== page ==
Posted 17.04.2020 in Industry Updates
During this momentous period, I am struck by how resilient and adaptable we are as humans. Our lives and our world are changing so fast, yet we have altered our outlook on life to cope and evolve.
For a start, it seems we are kinder. We acknowledge our leaders for doing their best in impossible circumstances to support our community. Not long ago we were divided on party lines.
We laugh at our first-world deprivations, and despair at the images of our fellow humans suffering. Far from resenting the curbs on our freedoms we comply, in order to keep the vulnerable among us safe.
Regardless of one’s religion, Easter is a time of warmth, connection and family, and the conversations we are having with our clients this week have been fascinating. Far from hearing complaints about what we’re missing out on, we’re hearing gratitude for what we have. Rather than refusing to try new-fangled technologies, we’re zoom-calling and webex-ing for work and to socialise.
At Easter, our thoughts are with the millions who have lost their jobs in the large-scale lay offs in retail, hospitality and so many other sectors. I feel for the small business owners who have taken risks to create jobs and wealth, and whose future prosperity now hangs in the balance. With so much turmoil we are reminded that the road to happiness is not clearly signposted.
We also share our gratitude for health workers, here and abroad, whose commitment and courage is inspirational.
Psychologist Tim Kasser, relates three sets of fundamental needs for the wellbeing and happiness of humans:
The need for safety, security and sustenance. These are the essentials of life – food on the table, a dry place to sleep and clothing to keep warm.
The need for competence, efficacy and self-esteem. This is the feeling that we are capable, self-reliant and able to do what we set out to do and achieve the things we value.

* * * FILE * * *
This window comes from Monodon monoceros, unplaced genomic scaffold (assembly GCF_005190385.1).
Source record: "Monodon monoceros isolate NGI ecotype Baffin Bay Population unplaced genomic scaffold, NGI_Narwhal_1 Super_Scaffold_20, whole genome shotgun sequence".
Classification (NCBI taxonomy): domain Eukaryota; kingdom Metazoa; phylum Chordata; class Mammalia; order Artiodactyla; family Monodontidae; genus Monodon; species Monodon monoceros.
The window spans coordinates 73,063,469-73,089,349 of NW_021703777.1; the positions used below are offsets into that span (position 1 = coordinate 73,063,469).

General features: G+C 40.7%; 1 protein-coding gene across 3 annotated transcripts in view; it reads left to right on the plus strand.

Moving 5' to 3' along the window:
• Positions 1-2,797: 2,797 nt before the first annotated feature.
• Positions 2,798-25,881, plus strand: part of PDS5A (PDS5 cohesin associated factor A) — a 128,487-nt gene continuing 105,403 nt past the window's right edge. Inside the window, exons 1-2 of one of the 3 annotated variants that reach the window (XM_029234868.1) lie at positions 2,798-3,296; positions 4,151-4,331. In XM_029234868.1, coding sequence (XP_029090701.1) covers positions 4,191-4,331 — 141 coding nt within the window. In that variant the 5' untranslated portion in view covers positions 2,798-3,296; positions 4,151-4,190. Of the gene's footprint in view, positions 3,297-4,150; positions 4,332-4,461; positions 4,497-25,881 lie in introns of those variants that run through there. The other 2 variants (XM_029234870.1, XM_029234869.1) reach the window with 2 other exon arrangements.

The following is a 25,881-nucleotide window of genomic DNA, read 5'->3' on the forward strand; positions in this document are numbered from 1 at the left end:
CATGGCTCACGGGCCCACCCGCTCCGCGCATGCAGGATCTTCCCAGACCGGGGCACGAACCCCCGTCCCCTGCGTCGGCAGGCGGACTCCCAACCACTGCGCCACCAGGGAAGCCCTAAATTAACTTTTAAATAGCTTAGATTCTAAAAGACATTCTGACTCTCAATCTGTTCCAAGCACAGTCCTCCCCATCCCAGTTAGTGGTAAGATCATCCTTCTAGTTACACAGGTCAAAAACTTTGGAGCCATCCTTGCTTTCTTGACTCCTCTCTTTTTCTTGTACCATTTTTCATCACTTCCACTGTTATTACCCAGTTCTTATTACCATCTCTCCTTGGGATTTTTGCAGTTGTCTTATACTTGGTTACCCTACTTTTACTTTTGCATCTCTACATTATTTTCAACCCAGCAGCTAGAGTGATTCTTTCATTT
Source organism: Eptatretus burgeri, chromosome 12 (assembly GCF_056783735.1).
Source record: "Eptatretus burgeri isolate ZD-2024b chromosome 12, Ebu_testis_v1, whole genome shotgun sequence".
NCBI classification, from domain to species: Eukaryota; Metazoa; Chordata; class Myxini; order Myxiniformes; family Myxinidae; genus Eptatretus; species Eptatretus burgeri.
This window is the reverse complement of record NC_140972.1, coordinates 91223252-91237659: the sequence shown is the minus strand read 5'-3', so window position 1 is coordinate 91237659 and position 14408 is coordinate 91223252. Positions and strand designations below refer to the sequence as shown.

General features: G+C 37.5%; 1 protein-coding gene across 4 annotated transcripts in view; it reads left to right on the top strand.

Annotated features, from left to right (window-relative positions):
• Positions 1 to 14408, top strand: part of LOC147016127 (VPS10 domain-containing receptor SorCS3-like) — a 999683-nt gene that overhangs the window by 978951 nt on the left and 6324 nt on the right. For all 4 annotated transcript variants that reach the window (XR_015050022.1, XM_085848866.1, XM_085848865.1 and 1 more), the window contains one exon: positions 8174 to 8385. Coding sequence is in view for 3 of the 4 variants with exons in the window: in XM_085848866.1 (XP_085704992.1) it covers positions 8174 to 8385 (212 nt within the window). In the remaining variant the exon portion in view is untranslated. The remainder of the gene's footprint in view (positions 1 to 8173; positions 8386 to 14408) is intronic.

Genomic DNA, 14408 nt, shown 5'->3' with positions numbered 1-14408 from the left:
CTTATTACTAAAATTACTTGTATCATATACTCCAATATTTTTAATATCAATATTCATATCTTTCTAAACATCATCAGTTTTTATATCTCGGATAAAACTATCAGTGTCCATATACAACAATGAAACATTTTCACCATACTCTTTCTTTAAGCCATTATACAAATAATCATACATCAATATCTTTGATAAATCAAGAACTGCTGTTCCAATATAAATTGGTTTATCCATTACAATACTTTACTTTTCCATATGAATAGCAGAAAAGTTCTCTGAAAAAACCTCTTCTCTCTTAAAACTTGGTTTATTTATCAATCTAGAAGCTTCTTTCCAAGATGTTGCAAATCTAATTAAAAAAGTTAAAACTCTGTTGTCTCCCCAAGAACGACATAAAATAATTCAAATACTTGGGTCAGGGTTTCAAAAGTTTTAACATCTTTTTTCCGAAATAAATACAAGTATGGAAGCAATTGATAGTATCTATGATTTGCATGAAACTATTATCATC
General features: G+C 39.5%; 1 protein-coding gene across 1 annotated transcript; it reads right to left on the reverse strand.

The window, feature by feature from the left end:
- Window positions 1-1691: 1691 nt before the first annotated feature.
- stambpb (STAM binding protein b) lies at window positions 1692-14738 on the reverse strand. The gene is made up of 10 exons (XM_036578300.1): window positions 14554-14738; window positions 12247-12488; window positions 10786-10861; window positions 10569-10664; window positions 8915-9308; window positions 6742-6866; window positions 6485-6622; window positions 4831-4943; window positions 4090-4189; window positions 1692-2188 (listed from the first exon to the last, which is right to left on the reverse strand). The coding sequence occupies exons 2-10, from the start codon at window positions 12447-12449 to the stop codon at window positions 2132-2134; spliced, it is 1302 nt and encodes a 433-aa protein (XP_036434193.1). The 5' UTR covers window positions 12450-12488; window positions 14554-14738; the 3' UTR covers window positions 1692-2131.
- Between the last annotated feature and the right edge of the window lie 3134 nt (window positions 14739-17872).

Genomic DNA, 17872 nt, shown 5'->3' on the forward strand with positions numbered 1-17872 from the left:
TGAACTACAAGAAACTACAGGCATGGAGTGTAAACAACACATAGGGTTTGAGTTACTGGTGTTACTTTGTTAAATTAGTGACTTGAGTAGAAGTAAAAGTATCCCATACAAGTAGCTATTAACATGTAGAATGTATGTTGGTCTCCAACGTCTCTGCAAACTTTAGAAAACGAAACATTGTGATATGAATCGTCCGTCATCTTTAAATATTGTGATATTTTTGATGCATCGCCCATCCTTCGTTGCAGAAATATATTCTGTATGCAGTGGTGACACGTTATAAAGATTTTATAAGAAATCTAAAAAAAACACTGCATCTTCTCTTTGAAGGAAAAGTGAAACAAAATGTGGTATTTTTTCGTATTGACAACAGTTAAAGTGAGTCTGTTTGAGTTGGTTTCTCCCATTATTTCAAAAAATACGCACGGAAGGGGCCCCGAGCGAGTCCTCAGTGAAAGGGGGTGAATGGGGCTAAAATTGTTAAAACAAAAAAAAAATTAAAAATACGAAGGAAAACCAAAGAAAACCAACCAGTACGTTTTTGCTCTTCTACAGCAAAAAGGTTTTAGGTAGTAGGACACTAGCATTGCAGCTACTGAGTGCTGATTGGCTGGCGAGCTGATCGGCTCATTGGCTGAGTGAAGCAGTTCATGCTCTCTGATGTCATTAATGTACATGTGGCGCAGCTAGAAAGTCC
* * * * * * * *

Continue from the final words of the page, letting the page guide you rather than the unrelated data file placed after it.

The need for connectedness, autonomy and authenticity. We need to pursue interests and work that challenge us, and where we can express ourselves and feel a sense of control and ownership.
One benefit of this crisis is that it has made people stop and consider what is important to them. As the noise of our consumer society quietens, we momentarily get to enjoy the present.
When I wrote Wealth with Purpose in 2016, I dedicated a chapter to Happiness, discussing how clear purpose helps us navigate the trials in our life. Here is an excerpt from the book which I think is a great reflection point for this time of our lives.
Professor Martin Seligman is considered a pioneer in the school of positive psychology. He believes happiness is more than obtainable and is the natural result of building up our wellbeing and satisfaction with life. His theory of happiness identifies the building blocks of wellbeing in his PERMA model. Each of these elements is essential to our wellbeing and satisfaction, and together they are the foundation upon which we can build a happy and flourishing life.
Positive Emotions: When we are asked whether we are happy with our life or achievements, the answer will depend on our outlook and mood. If you are positive, you will view your progress to date with satisfaction, and you are more likely to look forward to the future with hope and a sense of positive expectation.
Engagement: Humans thrive when we are engaged and feel useful. Much of the work of positive psychology involves identifying and cultivating our strengths and talents. When we identify our strengths, we can consciously engage in work and activities in a way that makes us feel confident, productive and valuable.
Relationships: As social animals, humans have a need for connection, love, physical and emotional contact with others. We enhance our own wellbeing by building strong networks of relationships around us, with family, friends, colleagues, neighbours and all the other people in our lives.
Meaning: Studies have shown that when we belong to a community and pursue shared goals, we are happier than people who don’t. It is also very important to feel the work we do is consistent with our personal values and beliefs. Day to day, if we believe our work is worthwhile, we feel a general sense of wellbeing and confidence that we are using our time and our abilities for good.
Accomplishment: Creating and working towards goals helps us anticipate and build hope for the future. Past successes make us feel more confident and optimistic about our future attempts. There is nothing bad or selfish about being proud of our accomplishments; indeed, when we feel good about ourselves, we are more likely to share our skills and secrets with others.
As we all begin to navigate the next chapter of the Covid-19 adventure, I hope you can find some quiet time to reflect on your PERMA – to find some real positives out of an extraordinary period of our lives. From all the Capital Partners team, we wish you and your loved ones a safe and happy Easter break.